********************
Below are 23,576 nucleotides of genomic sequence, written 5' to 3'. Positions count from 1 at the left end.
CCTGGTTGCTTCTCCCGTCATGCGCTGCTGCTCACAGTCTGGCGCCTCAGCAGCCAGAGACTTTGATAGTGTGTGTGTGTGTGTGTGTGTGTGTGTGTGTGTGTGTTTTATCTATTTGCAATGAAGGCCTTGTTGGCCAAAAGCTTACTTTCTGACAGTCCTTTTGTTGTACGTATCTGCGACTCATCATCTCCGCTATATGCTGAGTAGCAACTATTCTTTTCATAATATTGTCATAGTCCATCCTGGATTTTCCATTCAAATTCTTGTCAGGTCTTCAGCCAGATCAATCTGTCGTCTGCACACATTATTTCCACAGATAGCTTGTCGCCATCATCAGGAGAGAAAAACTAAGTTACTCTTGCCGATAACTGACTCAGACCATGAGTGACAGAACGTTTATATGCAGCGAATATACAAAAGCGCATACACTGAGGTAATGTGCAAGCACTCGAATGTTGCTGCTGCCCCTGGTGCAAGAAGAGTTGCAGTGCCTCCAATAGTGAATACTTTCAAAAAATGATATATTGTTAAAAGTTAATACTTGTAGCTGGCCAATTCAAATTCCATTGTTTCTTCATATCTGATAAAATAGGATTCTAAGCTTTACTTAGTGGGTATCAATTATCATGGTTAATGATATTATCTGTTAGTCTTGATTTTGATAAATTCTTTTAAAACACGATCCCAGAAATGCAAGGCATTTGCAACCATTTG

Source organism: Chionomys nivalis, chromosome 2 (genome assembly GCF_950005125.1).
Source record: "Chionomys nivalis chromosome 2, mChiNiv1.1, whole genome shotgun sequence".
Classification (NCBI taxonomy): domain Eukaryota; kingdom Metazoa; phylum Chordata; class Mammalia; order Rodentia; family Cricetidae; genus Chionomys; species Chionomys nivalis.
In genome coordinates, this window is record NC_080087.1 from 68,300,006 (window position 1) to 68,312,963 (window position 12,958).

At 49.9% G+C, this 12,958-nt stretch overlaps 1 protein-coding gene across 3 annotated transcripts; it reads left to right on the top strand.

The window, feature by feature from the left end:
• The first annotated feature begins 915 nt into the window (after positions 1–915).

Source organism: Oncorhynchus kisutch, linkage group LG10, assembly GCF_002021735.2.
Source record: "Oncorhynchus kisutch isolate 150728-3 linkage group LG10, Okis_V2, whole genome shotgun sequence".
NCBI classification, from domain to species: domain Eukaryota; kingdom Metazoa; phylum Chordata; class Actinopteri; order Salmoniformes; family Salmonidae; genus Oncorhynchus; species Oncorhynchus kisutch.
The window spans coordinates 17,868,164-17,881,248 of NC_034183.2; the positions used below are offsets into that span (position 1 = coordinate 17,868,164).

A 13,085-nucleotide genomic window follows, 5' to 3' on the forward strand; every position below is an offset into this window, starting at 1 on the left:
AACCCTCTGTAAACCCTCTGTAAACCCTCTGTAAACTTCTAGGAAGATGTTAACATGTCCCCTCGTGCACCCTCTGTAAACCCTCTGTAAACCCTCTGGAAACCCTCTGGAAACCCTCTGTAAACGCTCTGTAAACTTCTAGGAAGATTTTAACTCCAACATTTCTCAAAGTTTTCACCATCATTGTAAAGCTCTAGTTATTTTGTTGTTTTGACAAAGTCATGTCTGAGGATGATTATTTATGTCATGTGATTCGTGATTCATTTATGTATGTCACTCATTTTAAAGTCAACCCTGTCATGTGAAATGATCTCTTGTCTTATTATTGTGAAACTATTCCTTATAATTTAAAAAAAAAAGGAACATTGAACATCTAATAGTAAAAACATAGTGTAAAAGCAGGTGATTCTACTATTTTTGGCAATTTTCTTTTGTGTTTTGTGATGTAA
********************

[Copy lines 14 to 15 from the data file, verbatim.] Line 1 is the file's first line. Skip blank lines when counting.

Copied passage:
A 13,085-nucleotide genomic window follows, 5' to 3' on the forward strand; every position below is an offset into this window, starting at 1 on the left:
AACCCTCTGTAAACCCTCTGTAAACCCTCTGTAAACTTCTAGGAAGATGTTAACATGTCCCCTCGTGCACCCTCTGTAAACCCTCTGTAAACCCTCTGGAAACCCTCTGGAAACCCTCTGTAAACGCTCTGTAAACTTCTAGGAAGATTTTAACTCCAACATTTCTCAAAGTTTTCACCATCATTGTAAAGCTCTAGTTATTTTGTTGTTTTGACAAAGTCATGTCTGAGGATGATTATTTATGTCATGTGATTCGTGATTCATTTATGTATGTCACTCATTTTAAAGTCAACCCTGTCATGTGAAATGATCTCTTGTCTTATTATTGTGAAACTATTCCTTATAATTTAAAAAAAAAAGGAACATTGAACATCTAATAGTAAAAACATAGTGTAAAAGCAGGTGATTCTACTATTTTTGGCAATTTTCTTTTGTGTTTTGTGATGTAA